Survey Snippet #9 – Fleet size
Aug. 15, 2016 - While the survey sample was almost evenly split between loggers having less than 10 machines (47%) and those with more than 10 (51%), it should come as no surprise that we found a direct correlation between revenue and fleet size.
August 15, 2016 By Scott Jamieson
The bulk of the smallest companies ($1M or less in revenue) have six or fewer machines (86%), while the majority of mid-sized logging companies ($1M to $5M) have between seven and 20 machines (66%, with 12% having 21-50 machines).
In contrast, 68 per cent of the largest companies, those with over $5M in revenue, report owning 21 to 100 pieces of gear. Just one per cent of respondents reported having more than 100 machines.
The largest fleets tend to be in Ontario and the BC Interior (54% and 53% respectively own 21 or more machines), followed by the BC Coast and Alberta (35% and 36% with fleets with 21 or more machines). When it comes to the super fleets, Ontario rules as well, with 31 per cent reporting fleets of 51 to 100 machines, much higher than the BC Interior (19%), the BC Coast (9%) and Alberta (18%).
These fleet sizes will likely have an impact on succession planning, as the larger the fleet, the higher the cost of entry for the next gen of contractors. Barriers to entry appear to be far lower in Quebec and Atlantic Canada than anywhere west of Montreal.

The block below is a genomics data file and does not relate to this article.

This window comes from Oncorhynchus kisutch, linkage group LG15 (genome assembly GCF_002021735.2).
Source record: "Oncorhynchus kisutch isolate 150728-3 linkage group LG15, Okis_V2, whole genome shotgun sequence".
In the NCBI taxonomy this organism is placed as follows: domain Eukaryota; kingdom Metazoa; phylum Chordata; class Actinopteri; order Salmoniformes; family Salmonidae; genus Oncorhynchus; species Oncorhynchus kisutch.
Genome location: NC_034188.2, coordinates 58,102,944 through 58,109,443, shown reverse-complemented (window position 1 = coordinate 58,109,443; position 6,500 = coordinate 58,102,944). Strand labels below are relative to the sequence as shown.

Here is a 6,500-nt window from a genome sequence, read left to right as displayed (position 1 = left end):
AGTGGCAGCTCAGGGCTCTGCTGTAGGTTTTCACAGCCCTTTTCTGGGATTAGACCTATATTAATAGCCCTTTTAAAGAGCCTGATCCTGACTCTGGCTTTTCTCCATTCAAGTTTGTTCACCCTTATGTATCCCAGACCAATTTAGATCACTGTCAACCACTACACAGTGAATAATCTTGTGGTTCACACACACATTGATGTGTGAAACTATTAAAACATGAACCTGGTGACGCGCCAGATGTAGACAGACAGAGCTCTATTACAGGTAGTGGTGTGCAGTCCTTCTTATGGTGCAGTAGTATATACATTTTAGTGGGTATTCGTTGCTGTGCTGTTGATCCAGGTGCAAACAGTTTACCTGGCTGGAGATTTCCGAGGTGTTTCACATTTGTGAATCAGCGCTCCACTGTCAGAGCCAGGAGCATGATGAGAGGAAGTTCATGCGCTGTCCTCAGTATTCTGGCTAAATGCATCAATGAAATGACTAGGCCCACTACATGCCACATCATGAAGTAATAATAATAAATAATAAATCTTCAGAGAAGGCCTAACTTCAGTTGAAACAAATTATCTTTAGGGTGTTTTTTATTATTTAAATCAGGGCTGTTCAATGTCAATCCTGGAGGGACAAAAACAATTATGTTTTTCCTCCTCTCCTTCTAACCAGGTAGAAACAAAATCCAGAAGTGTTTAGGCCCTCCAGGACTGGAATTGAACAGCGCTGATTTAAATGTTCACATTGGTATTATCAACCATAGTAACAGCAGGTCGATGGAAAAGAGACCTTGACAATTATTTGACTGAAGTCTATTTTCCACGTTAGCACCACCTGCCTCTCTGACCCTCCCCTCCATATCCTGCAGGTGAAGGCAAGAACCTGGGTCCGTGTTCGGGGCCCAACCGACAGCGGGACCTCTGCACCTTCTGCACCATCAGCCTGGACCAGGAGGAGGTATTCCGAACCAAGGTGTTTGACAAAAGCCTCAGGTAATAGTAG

Next week Survey Snippet #10 looks at fleet replacement and purchase expectations by company size and region.
Missed the last Survey Snippet #8 on working hours? See it here.
Find more news for the CFI 2016 Contractor Survey on www.woodbusiness.ca and in our enews in the coming months, with a final digital report in late August and a summary in the Sept/Oct print issue. Be sure to subscribe to the enews to get every item.
The survey was conducted in April 2016 for Canadian Forest Industries by independent research firm Bramm & Associates, generating over 230 replies to a detailed list of questions. Respondents were distributed according to the geographic breakdown of the forest industry, with 50 per cent in Western Canada, 25 percent in Quebec, and the rest found in Ontario, Atlantic Canada, and central Canada. Within BC responses were almost evenly split between the BC coast and Interior. Many thanks to our sponsors for making the research possible – Hultdins, Stihl, Tigercat and Ponsse. Also made possible with support from the Ontario Media Development Corporation (OMDC).
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